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FEATURE: Vukojevic Gives Devils Size on Back-End

Devils third-round pick brings size and mobility to Devils defense

by Peter Robinson / Special to

If Devils prospect Michael Vukojevic wants an example of the type of player he could become in the NHL, he simply needs to look behind him. 

That's because the Kitchener Rangers defenseman plays for former NHL blueliner Jay McKee, who is Kitchener's head coach. McKee carved out an 802-game career at the top level playing essentially the way Vukojevic needs to if he wants to become an effective pro. 

"He's played the game and so having him (as coach) has been awesome for me," said Vukojevic.

Vukojevic's main attraction is his size and skating ability. He's 6'3" and about 210 pounds. His frame will take additional size as he matures, so he fits the mold of a prototypical big defender. To that end, he has some bite to his game but as a good skater, he's mobile enough to be able to use his size without it being a hindrance.

The term 'meat and potatoes' has been used more than once to describe Vukojevic's game. 

"I play a little nasty," he said, "I like to use my size and strength."

McKee provided a bit more detail: 

"He plays tough and he can be very tough to play against, hard in front of the net and in the corners. He has good puck movement and (instincts)…but I wouldn't call him an offensive defenseman."

Video: DRAFT | Michael Vukojevic

When last season ended, Vukojevic was earmarked as a potential riser among his class mostly because he showed some offensive flashes as the Rangers made a long playoff run. His stock stayed flat - the Devils taking him 81st was about his early-season consensus ranking - but Vukojevic endured some up-and-down patches. He started slow, which is not unusual for a player in his draft-eligible season on a team that had significant graduation holes. But Vukojevic played well enough post-Christmas to solidify his draft position and a selection for Team Canada at the World U-18s in Sweden, where his squad finished fourth. 

The Rangers season ended with a quick four-game exit at the hands of the eventual Ontario Hockey League champion Guelph Storm. The club is expected to be much stronger this season.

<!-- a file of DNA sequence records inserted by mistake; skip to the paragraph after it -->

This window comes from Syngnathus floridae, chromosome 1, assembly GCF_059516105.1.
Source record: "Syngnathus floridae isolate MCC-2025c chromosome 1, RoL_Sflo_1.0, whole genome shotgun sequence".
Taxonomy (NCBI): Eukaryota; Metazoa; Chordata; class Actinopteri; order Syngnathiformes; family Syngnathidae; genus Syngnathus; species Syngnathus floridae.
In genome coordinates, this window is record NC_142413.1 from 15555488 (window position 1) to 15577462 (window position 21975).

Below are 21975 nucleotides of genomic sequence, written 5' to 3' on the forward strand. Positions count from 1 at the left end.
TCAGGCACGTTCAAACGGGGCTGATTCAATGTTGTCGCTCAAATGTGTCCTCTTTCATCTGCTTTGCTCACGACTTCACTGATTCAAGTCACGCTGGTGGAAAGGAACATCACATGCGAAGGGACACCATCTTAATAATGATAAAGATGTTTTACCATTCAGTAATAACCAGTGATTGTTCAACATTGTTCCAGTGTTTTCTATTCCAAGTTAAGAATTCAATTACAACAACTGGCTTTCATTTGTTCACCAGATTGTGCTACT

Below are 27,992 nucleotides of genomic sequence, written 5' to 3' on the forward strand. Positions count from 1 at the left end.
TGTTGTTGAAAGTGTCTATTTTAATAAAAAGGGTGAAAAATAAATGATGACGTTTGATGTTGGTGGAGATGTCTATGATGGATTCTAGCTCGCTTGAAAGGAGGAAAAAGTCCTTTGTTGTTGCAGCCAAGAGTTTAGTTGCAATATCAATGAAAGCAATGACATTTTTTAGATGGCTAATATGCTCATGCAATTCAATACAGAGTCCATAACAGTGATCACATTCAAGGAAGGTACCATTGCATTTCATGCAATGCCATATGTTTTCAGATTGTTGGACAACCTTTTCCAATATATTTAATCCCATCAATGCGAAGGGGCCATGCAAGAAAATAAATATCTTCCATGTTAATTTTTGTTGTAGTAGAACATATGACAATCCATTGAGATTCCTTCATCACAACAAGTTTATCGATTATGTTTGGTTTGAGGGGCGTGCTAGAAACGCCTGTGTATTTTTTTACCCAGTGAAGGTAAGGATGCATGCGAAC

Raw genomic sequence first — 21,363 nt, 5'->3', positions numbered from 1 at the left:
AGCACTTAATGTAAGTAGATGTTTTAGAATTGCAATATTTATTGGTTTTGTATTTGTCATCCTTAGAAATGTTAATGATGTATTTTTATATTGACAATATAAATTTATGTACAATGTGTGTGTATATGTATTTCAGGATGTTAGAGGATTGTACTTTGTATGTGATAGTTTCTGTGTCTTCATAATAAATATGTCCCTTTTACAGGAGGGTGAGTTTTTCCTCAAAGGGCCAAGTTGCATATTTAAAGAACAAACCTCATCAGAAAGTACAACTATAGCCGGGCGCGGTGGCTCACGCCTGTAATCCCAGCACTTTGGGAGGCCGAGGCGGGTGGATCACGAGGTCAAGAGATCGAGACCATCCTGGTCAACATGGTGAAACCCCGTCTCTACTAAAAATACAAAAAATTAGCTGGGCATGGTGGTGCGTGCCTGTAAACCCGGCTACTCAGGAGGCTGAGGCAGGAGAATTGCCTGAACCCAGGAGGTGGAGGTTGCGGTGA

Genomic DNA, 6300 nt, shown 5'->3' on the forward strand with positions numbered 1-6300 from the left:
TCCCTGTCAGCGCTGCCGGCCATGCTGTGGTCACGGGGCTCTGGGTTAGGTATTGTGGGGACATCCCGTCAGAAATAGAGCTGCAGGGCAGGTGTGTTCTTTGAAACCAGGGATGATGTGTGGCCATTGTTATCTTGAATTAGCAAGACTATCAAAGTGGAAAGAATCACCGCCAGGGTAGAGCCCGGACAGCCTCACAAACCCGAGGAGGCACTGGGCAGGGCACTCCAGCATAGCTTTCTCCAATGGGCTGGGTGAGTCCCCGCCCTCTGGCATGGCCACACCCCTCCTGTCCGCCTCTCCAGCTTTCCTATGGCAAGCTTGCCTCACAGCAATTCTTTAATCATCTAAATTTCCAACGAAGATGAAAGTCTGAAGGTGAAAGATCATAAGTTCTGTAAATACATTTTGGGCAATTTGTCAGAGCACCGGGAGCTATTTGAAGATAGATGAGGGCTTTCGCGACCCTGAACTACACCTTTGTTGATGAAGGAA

As McKee pointed out generally, the real work starts once you get picked by an NHL club. But the evergreen outlook is that Vukojevic could blossom as the Rangers improve and he gets more opportunity on McKee's squad. He's played just 92 games with the Rangers, where he moved to after a short stint with Green Bay in the USHL.

"I think that is really about development," said McKee, "…it really isn't about where you are drafted. Round 1, 3, or 7…it's about where you are when you're 25."

The hockey world is more like a village - Devils' prospect Graeme Clarke made that precise point immediately after being drafted - and the connections are multi-pronged. For example, during his time living in Canada as a minor hockey player, Jack Hughes and Vukojevic developed a friendship through hockey and playing baseball together in the summer. 

"Jack's a good buddy of mine," said Vukojevic.

Perhaps Vukojevic's best trait is his outlook. McKee beams about his pupil's attitude. Vukojevic's positive vibe at being selected by the Devils was notable in the aftermath when he spoke to the media. 

"My legs are literally shaking right now," he said, his face locked in a perma-grin even after interviews broke up. 

McKee provided some context: 

"He just really wants to (develop) and it shows in pretty much everything he does at the rink. He's the son of two teachers (Miro and Ana) who have taught him the (value)…of hard work."

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